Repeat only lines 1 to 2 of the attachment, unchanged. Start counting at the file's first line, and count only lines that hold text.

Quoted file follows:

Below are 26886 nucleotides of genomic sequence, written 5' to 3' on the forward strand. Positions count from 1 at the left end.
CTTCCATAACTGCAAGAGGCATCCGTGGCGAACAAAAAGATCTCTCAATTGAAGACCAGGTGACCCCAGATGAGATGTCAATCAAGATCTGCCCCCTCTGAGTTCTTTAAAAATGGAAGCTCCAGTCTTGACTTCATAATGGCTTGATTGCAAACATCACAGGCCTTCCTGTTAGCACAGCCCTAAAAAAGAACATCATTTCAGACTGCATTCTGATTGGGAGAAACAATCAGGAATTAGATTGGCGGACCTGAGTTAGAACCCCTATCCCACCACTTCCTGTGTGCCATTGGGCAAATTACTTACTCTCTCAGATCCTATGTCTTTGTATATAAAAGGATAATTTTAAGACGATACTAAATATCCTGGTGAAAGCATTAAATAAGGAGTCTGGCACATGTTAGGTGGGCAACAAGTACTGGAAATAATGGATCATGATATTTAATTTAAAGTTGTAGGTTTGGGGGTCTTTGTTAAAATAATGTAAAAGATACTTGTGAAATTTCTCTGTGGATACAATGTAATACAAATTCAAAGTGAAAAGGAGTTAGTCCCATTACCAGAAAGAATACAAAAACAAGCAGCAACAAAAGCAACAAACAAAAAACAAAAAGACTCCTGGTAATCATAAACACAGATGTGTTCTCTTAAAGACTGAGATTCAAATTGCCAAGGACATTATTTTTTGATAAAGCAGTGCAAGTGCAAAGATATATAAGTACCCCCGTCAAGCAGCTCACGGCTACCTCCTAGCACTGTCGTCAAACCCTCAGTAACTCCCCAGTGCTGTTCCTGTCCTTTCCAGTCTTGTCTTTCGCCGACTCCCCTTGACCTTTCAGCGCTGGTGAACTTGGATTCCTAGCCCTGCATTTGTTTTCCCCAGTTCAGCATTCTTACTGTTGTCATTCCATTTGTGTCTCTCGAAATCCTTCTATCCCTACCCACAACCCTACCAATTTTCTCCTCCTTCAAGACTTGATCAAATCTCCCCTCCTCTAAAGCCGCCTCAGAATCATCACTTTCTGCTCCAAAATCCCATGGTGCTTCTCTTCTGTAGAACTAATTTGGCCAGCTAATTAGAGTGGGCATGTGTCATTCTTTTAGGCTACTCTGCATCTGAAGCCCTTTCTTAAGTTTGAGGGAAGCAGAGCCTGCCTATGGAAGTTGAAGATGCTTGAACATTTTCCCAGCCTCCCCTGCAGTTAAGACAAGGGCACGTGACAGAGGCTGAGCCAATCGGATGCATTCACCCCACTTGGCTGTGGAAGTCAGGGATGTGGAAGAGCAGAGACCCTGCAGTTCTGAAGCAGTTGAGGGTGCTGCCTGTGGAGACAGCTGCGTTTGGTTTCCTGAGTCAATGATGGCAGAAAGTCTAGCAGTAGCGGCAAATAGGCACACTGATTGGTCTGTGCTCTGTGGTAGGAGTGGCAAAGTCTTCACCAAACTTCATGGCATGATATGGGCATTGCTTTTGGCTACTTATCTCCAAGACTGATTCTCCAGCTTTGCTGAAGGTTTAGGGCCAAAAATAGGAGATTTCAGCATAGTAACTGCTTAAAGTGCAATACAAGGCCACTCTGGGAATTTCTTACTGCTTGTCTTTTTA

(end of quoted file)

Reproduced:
Below are 26886 nucleotides of genomic sequence, written 5' to 3' on the forward strand. Positions count from 1 at the left end.
CTTCCATAACTGCAAGAGGCATCCGTGGCGAACAAAAAGATCTCTCAATTGAAGACCAGGTGACCCCAGATGAGATGTCAATCAAGATCTGCCCCCTCTGAGTTCTTTAAAAATGGAAGCTCCAGTCTTGACTTCATAATGGCTTGATTGCAAACATCACAGGCCTTCCTGTTAGCACAGCCCTAAAAAAGAACATCATTTCAGACTGCATTCTGATTGGGAGAAACAATCAGGAATTAGATTGGCGGACCTGAGTTAGAACCCCTATCCCACCACTTCCTGTGTGCCATTGGGCAAATTACTTACTCTCTCAGATCCTATGTCTTTGTATATAAAAGGATAATTTTAAGACGATACTAAATATCCTGGTGAAAGCATTAAATAAGGAGTCTGGCACATGTTAGGTGGGCAACAAGTACTGGAAATAATGGATCATGATATTTAATTTAAAGTTGTAGGTTTGGGGGTCTTTGTTAAAATAATGTAAAAGATACTTGTGAAATTTCTCTGTGGATACAATGTAATACAAATTCAAAGTGAAAAGGAGTTAGTCCCATTACCAGAAAGAATACAAAAACAAGCAGCAACAAAAGCAACAAACAAAAAACAAAAAGACTCCTGGTAATCATAAACACAGATGTGTTCTCTTAAAGACTGAGATTCAAATTGCCAAGGACATTATTTTTTGATAAAGCAGTGCAAGTGCAAAGATATATAAGTACCCCCGTCAAGCAGCTCACGGCTACCTCCTAGCACTGTCGTCAAACCCTCAGTAACTCCCCAGTGCTGTTCCTGTCCTTTCCAGTCTTGTCTTTCGCCGACTCCCCTTGACCTTTCAGCGCTGGTGAACTTGGATTCCTAGCCCTGCATTTGTTTTCCCCAGTTCAGCATTCTTACTGTTGTCATTCCATTTGTGTCTCTCGAAATCCTTCTATCCCTACCCACAACCCTACCAATTTTCTCCTCCTTCAAGACTTGATCAAATCTCCCCTCCTCTAAAGCCGCCTCAGAATCATCACTTTCTGCTCCAAAATCCCATGGTGCTTCTCTTCTGTAGAACTAATTTGGCCAGCTAATTAGAGTGGGCATGTGTCATTCTTTTAGGCTACTCTGCATCTGAAGCCCTTTCTTAAGTTTGAGGGAAGCAGAGCCTGCCTATGGAAGTTGAAGATGCTTGAACATTTTCCCAGCCTCCCCTGCAGTTAAGACAAGGGCACGTGACAGAGGCTGAGCCAATCGGATGCATTCACCCCACTTGGCTGTGGAAGTCAGGGATGTGGAAGAGCAGAGACCCTGCAGTTCTGAAGCAGTTGAGGGTGCTGCCTGTGGAGACAGCTGCGTTTGGTTTCCTGAGTCAATGATGGCAGAAAGTCTAGCAGTAGCGGCAAATAGGCACACTGATTGGTCTGTGCTCTGTGGTAGGAGTGGCAAAGTCTTCACCAAACTTCATGGCATGATATGGGCATTGCTTTTGGCTACTTATCTCCAAGACTGATTCTCCAGCTTTGCTGAAGGTTTAGGGCCAAAAATAGGAGATTTCAGCATAGTAACTGCTTAAAGTGCAATACAAGGCCACTCTGGGAATTTCTTACTGCTTGTCTTTTTA